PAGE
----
NB: We can no longer recommend using regular iCloud or a “Files” based method for storing your database. Your mileage may vary but ultimately, you’re always at the mercy of another non-Strongbox process saving/updating and reading your database before Strongbox can handle it. That said there are many good options remaining. Our native third-party integrations, SFTP, WebDAV, Wi-Fi Sync are all good choices. However, Strongbox Sync is probably the most convenient of the lot.

Who is it for?

Strongbox Sync is designed for the average non-technical user who just wants to securely store their passwords and not think too much about the underlying tech. They might want to share a database with their friends, family or colleagues. This can now be done in a very straightforward manner. We recommend Strongbox Sync as the default for users just getting started and exploring Strongbox. The upgrade path to a more advanced sync method like SFTP or WebDAV is straightforward.

Who is it probably not for?

People who need to access their KeePass databases outside of Strongbox. For example, on their Linux or Windows device, or using another app like KeePassXC or KeePass. It is also obviously not for people who do not want their database stored in the cloud. We offer local device database storage for those users, and it will remain one of our core features. Indeed, we offer Strongbox Zero for these advanced power users.

Technical Details

How does it work?

As mentioned above we use Apple’s CloudKit technology behind the scenes. This means we use the same servers that are used for iCloud and iCloud Drive. This is all managed by Apple for us. CloudKit offers a lower-level integration/API than iCloud. This lower-level API allows us to perform reliable sync because we can force the reads and writes to take place immediately. We also get a message back indicating success/failure which isn’t possible with the higher-level files based APIs that only return an indefinite and sadly unreliable promise. CloudKit also offers built in sharing, including some familiar UI components which we’ve integrated into Strongbox with this release.

Where is my database stored?

Your database is stored on Apple’s iCloud servers. The actual physical location of your database will depend on the country of your Apple account, especially if you are based in the EU, and will likely be backed up in several different geographical locations. This is an implementation detail and decision made by Apple alone and Strongbox does not have any input into the process.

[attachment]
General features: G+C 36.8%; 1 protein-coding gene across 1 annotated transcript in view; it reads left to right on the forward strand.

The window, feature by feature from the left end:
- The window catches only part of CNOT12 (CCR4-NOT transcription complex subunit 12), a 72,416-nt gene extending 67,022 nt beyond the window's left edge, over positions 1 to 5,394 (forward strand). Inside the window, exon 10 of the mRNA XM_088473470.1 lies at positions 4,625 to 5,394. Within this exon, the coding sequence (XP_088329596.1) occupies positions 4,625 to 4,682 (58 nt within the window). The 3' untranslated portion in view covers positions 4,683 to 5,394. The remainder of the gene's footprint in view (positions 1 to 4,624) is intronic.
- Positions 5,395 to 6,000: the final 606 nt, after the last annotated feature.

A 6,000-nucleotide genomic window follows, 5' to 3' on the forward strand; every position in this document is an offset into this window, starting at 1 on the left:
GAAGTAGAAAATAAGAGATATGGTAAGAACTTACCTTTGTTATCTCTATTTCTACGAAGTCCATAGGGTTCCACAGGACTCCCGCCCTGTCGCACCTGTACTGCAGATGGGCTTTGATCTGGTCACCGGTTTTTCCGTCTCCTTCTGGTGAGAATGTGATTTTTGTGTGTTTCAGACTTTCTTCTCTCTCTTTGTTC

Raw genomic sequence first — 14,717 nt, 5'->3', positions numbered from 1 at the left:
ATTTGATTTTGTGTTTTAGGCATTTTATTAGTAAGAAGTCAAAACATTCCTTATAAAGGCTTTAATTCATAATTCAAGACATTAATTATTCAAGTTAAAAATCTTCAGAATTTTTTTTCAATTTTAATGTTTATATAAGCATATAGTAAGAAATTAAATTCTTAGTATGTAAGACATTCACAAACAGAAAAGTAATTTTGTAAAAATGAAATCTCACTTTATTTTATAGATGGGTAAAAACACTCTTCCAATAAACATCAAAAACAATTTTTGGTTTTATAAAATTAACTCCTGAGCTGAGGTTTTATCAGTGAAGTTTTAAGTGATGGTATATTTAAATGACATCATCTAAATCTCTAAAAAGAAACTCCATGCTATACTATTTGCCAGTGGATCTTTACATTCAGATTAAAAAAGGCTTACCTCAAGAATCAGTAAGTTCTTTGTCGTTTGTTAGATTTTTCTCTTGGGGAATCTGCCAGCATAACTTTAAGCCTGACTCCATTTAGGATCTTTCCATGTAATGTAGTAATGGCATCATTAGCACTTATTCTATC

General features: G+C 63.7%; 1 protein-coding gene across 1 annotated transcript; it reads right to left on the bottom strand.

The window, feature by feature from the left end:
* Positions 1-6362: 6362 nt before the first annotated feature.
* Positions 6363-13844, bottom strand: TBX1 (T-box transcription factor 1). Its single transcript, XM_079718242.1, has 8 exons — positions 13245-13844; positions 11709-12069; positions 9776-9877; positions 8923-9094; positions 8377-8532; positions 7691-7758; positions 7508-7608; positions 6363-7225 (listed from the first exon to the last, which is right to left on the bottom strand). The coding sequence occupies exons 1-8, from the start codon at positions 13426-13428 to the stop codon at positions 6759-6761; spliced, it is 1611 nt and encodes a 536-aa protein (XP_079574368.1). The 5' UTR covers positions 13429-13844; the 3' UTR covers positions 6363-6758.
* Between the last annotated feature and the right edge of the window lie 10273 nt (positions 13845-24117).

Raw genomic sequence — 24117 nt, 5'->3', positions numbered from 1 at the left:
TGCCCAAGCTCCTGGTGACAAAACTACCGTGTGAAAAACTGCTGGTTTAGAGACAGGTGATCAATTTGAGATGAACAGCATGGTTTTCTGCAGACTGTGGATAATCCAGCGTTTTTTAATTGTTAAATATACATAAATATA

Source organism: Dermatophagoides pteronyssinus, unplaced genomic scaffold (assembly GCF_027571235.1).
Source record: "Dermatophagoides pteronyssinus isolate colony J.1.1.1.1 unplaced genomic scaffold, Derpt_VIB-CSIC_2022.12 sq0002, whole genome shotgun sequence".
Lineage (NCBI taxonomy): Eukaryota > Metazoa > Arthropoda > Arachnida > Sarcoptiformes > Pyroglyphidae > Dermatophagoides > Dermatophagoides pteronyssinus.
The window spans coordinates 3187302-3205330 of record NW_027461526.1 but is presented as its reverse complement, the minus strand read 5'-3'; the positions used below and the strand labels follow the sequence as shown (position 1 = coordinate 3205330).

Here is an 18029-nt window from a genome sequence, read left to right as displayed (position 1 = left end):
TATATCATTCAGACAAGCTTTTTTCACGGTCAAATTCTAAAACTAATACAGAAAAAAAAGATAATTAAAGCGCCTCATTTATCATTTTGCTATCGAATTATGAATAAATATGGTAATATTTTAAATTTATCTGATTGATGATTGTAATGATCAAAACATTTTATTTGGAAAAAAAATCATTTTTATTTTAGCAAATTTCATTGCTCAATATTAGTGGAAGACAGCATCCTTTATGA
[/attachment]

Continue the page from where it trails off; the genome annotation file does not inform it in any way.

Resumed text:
How is my database stored?

Your database will be stored in its default file format. This will be KeePass KDBX4.x for most users, though we also support Password Safe and some earlier KeePass file formats too. The database is always encrypted over the network and in storage at Apple. The only place your database is decrypted is on device for use there.

Does this count towards my iCloud Storage Limit?

Yes, Strongbox databases stored using Strongbox Sync will be counted towards your Apple account iCloud storage quota. Strongbox databases are typically small, often less than the size of a single photo. So, this hopefully won’t be a limiting factor.

What are the terms of service for this storage?

The terms of service are the standard Apple iCloud TOS available here: https://www.apple.com/legal/internet-services/icloud

What about database metadata?

We store some simple metadata (nickname, modification timestamp) and this is also encrypted. This encryption is managed by Apple CloudKit and connected with your Apple account. From Apple’s documentation:

CloudKit encrypts the fields’ values on-device before saving them to iCloud, and decrypts the values only after fetching them from the server. When you enable Advanced Data Protection, the encryption keys are available exclusively to the record’s owner and, if the user shares the record, that share’s participants.

https://developer.apple.com/documentation/cloudkit/ckrecord/3746821-encryptedvalues

Is this covered or protected by Apple’s Advanced Data Protection program?

Yes. Because we use CloudKit’s encryptedValues feature and store your database as an asset, it has the same protection as that offered by Apple’s Advanced Data Protection program. You can read more about this below:

What domain do these network servers does this use?

This may vary and is an Apple CloudKit implementation detail. However, in our testing the domains used are:

  • icloud-content.com
  • icloud.com

Apple are believed to be using Google Cloud to run some parts of their iCloud subsystem, though again this is only an implementation detail and is subject to change. It is rumoured that Apple have themselves engineered this subsystem so that it can easily be moved to another cloud storage provider.